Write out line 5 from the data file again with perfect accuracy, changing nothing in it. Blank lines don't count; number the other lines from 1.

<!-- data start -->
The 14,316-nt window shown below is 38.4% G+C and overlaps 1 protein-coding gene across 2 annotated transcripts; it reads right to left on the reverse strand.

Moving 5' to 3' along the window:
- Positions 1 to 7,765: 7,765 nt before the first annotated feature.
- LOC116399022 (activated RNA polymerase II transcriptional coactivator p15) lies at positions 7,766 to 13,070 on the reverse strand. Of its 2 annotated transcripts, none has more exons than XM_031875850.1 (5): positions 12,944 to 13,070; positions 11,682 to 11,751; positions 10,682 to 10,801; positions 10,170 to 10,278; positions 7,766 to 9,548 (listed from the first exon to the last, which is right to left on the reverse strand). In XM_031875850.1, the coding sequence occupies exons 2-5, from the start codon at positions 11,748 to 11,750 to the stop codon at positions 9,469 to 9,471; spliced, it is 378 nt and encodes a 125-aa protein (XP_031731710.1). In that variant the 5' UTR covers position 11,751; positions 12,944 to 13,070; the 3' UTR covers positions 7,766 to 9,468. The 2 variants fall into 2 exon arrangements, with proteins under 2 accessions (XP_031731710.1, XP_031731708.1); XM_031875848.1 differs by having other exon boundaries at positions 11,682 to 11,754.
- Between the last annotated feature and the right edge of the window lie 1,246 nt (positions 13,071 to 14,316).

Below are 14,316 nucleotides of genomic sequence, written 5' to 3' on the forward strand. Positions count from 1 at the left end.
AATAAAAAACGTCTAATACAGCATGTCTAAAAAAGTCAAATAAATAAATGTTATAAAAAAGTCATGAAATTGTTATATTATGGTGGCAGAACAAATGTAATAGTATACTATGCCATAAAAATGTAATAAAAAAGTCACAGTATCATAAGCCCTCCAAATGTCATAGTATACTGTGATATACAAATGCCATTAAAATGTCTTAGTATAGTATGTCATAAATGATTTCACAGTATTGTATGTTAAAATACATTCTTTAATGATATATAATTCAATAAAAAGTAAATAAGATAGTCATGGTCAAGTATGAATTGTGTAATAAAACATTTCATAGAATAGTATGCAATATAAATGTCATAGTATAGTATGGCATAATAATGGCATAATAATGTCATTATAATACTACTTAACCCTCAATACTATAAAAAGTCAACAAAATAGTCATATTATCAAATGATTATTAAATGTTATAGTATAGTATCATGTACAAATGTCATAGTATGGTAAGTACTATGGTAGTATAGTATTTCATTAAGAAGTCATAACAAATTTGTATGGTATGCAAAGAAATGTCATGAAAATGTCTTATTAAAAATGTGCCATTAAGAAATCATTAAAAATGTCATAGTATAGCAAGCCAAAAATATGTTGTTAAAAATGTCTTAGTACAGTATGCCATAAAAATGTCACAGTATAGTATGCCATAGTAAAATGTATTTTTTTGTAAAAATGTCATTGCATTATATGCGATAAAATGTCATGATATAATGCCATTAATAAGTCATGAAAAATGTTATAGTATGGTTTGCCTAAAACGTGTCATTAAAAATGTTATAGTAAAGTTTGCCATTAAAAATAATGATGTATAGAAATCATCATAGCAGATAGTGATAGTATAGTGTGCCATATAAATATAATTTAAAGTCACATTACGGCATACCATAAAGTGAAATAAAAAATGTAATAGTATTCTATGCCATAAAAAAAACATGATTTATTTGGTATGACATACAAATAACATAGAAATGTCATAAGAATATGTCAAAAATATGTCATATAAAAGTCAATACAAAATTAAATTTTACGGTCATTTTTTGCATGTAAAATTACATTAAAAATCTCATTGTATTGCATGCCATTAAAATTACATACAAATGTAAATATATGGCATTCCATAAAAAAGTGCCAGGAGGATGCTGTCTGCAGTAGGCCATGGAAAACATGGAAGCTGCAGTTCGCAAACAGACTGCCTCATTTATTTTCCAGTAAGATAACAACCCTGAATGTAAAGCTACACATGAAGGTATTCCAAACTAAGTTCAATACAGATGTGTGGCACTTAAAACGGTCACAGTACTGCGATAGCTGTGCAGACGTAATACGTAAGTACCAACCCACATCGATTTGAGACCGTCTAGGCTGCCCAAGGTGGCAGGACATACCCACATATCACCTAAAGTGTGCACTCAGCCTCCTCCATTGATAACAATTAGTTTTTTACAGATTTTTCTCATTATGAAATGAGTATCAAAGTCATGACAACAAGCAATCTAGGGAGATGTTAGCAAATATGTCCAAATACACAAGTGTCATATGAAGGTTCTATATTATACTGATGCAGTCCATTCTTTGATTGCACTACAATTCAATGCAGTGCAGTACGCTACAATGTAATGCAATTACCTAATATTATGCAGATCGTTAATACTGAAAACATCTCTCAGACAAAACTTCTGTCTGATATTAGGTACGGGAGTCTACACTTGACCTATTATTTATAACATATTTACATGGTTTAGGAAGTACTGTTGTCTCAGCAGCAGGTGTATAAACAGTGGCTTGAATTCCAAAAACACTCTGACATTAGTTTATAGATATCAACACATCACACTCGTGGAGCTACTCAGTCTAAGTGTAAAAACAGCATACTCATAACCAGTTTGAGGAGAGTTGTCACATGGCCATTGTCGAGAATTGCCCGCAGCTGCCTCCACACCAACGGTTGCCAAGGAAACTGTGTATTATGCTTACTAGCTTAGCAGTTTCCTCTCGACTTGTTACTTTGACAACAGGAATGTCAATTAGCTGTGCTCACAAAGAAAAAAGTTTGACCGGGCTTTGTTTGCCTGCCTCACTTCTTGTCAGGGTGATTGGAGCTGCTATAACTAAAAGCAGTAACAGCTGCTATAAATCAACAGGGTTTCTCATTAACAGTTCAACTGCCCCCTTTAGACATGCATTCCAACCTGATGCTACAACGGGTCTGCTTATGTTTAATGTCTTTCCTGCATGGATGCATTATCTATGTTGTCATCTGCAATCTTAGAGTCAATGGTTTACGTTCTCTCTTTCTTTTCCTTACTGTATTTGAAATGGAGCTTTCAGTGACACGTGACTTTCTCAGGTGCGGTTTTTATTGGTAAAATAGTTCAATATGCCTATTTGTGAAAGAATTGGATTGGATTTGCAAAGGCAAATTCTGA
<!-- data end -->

- Between the last annotated feature and the right edge of the window lie 1,246 nt (positions 13,071 to 14,316).